Litmus provides a nice visualization of the comparative ROI between Europe and the US, and we can see that the European programs are currently >20 percent more ROI-effective than their US counterparts.

For the same period, subscriber lifetime value has also increased, rising from £28.56 in 2017 to £37.32, again an increase of 30 percent. Lifetime value is the most important metric email marketers are focused on in 2019. Programs that want to move the CLV needle can start by embracing GDPR’s core principles, even if they don’t fall within its jurisdiction.

The rest of the world is watching with great interest. India has already released its Personal Data Protection Bill, while Brazil’s General Data Protection Law (LGPD – blog post here) will become effective in early 2020. In the US, California’s new The California Consumer Privacy Act (CCPA) is expected by many to be the forerunner of similar federal legislation (see our great recent blog series on CCPA).

The key learning for email marketers is to embrace these changes as a force for good. While they are hard work to implement, the payoff is greater trust between senders and receivers, which in turn boosts program performance and ultimately generates greater returns.

As Michael O’ Leary, the irascible CEO of Ryanair once remarked: “If I had known being nice to people was so profitable I would have done it long ago!”

Who Does Email Really Well . . . in France?

This is the third installment of my series on who does email really well through the eyes of consumers. We’ve already looked at the UK and Australia as I’ve analyzed these email markets in preparation for my Return Path World Tour keynotes, and now we’re going to look at France.

Again, there are many more best-in-class senders than we can do justice to in a short article. However, the top-10 French senders we identified have a lot in common with other markets. They send smart, relevant offers using high levels of segmentation and personalization. We also saw some great examples of clever subject line treatments, clear/balanced emails, and clever articulation of value – which I’ll showcase in this blog.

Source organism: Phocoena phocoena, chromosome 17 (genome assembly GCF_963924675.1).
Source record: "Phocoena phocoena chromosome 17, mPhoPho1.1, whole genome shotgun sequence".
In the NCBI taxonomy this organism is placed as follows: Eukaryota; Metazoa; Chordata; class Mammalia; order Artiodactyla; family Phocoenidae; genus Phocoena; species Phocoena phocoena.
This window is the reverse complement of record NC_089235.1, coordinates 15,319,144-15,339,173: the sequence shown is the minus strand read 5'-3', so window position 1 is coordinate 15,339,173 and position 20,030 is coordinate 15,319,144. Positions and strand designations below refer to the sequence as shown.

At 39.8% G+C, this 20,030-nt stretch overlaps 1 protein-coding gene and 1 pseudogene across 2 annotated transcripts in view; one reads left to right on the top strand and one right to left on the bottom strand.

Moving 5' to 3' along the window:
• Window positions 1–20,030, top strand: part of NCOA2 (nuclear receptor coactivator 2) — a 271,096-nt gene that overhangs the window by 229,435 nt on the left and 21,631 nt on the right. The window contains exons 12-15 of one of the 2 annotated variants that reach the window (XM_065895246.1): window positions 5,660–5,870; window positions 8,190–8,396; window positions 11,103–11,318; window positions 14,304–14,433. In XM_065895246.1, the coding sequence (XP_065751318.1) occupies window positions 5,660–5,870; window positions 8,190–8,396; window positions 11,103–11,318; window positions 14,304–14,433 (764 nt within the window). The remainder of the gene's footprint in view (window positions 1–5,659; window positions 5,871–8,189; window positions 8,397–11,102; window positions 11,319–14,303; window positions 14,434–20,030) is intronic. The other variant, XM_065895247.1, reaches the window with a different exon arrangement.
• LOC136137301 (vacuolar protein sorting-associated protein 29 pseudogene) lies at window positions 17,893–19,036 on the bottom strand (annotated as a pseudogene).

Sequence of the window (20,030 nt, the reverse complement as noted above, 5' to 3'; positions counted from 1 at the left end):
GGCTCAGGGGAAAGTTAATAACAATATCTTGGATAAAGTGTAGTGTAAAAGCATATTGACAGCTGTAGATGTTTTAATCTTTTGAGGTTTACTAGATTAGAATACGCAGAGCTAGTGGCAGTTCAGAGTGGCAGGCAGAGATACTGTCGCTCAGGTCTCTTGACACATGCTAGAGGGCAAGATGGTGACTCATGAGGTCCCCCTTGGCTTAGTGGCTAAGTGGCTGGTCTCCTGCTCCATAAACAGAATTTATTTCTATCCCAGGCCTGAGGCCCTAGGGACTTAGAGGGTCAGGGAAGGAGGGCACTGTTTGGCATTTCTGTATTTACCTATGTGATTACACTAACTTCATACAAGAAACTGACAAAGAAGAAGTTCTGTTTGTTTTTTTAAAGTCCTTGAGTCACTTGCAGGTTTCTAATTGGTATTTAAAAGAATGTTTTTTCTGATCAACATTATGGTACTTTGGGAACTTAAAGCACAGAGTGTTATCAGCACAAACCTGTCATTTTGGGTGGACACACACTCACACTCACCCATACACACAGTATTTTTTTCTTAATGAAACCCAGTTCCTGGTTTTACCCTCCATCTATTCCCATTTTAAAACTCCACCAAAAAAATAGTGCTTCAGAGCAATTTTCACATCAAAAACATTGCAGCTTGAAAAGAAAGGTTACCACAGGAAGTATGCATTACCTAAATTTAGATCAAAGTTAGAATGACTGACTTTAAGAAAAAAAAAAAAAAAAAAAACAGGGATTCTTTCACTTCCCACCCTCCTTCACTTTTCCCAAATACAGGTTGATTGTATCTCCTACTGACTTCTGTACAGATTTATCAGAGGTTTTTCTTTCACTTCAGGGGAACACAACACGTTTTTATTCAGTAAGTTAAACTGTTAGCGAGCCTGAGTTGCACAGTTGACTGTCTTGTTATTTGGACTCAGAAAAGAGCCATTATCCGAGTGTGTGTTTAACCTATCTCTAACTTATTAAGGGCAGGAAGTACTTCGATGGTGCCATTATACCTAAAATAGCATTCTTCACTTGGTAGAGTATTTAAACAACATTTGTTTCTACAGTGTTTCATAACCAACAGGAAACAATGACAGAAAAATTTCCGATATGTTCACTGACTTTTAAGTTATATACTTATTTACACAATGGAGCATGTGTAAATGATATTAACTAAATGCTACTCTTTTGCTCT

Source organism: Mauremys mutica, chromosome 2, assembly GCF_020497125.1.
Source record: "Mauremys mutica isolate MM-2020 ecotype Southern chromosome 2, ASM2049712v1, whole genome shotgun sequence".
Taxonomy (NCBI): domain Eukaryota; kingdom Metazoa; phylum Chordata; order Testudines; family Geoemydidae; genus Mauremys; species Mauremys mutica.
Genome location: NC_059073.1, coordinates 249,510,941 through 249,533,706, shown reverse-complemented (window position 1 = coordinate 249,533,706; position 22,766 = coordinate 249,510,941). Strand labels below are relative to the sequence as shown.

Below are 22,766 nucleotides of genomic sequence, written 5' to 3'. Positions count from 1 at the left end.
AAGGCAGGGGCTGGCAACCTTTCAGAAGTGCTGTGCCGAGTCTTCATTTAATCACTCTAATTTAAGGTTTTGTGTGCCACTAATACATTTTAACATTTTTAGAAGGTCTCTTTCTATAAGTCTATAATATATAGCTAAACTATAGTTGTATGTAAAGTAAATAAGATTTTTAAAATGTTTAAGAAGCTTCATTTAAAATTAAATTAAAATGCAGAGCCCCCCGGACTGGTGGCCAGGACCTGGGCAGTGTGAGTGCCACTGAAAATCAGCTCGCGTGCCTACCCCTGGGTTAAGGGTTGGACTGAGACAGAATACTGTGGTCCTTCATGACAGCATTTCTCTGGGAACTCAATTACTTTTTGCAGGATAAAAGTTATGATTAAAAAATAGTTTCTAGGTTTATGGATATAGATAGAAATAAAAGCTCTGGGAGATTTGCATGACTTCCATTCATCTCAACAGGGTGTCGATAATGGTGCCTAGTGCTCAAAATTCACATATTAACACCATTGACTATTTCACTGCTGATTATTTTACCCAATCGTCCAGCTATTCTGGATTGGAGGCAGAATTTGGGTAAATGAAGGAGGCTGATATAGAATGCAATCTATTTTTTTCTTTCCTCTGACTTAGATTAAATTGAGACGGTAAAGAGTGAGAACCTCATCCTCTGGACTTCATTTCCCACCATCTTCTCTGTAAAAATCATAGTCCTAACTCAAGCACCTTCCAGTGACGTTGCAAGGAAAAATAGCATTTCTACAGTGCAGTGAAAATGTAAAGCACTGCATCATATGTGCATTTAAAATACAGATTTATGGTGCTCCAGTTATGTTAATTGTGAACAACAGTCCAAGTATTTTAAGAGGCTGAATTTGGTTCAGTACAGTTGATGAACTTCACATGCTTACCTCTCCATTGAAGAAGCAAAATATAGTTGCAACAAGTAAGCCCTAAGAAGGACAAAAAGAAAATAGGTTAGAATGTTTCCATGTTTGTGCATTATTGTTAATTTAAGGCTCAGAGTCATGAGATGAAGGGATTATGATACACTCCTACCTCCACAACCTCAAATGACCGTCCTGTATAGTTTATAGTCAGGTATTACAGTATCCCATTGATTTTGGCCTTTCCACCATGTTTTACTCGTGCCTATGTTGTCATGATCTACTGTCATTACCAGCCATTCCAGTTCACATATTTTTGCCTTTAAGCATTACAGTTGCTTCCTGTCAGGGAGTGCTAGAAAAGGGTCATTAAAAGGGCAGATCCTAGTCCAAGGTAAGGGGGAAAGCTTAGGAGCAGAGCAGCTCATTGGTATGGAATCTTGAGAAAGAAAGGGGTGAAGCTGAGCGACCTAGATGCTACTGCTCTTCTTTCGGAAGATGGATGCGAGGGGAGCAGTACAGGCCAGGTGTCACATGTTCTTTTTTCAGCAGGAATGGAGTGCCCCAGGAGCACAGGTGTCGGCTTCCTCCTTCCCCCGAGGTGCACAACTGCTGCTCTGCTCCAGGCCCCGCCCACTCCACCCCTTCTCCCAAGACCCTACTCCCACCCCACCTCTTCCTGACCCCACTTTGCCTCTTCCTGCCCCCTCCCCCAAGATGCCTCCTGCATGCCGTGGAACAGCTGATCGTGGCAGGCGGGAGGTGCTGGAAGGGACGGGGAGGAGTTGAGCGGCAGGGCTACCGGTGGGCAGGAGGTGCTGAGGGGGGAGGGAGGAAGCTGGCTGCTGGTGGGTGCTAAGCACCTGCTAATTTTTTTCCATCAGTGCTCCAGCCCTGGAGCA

Here are some of the headline stories:

It starts with great deliverability
Average inbox placement rates (IPRs) for France are 84 percent. However, best-in-class senders do far better:

  1. Return Path 2018 Deliverability Benchmark report
  2. Return Path 2019 Hidden Metrics of Email Deliverability report

On average, these programs are able to get an additional 120K emails delivered for every 1M they send. They also generate read rates more than 1/8 above the global average, and complaint rates less than ½ the global average.

This has real commercial value. Cheetah Digital calculates the average value of an email open at ± 0.36 €, while Bluecore shows the opportunity cost of suppressing an email is ± 16 €. Using these numbers, a best-in-class premium can be calculated at ± 75K € for every 1M emails sent (compared with benchmark-level senders).

Not just subject lines
Most email marketers remain highly-focussed on subject line optimization: short vs long; generic vs personalized; most effective keywords; etc. They are right to do so – DMA research asked subscribers what drove them to open an email, and a quarter (26 percent) responded that subject line has a strong impact on their decision, second only to brand recognition (46 percent).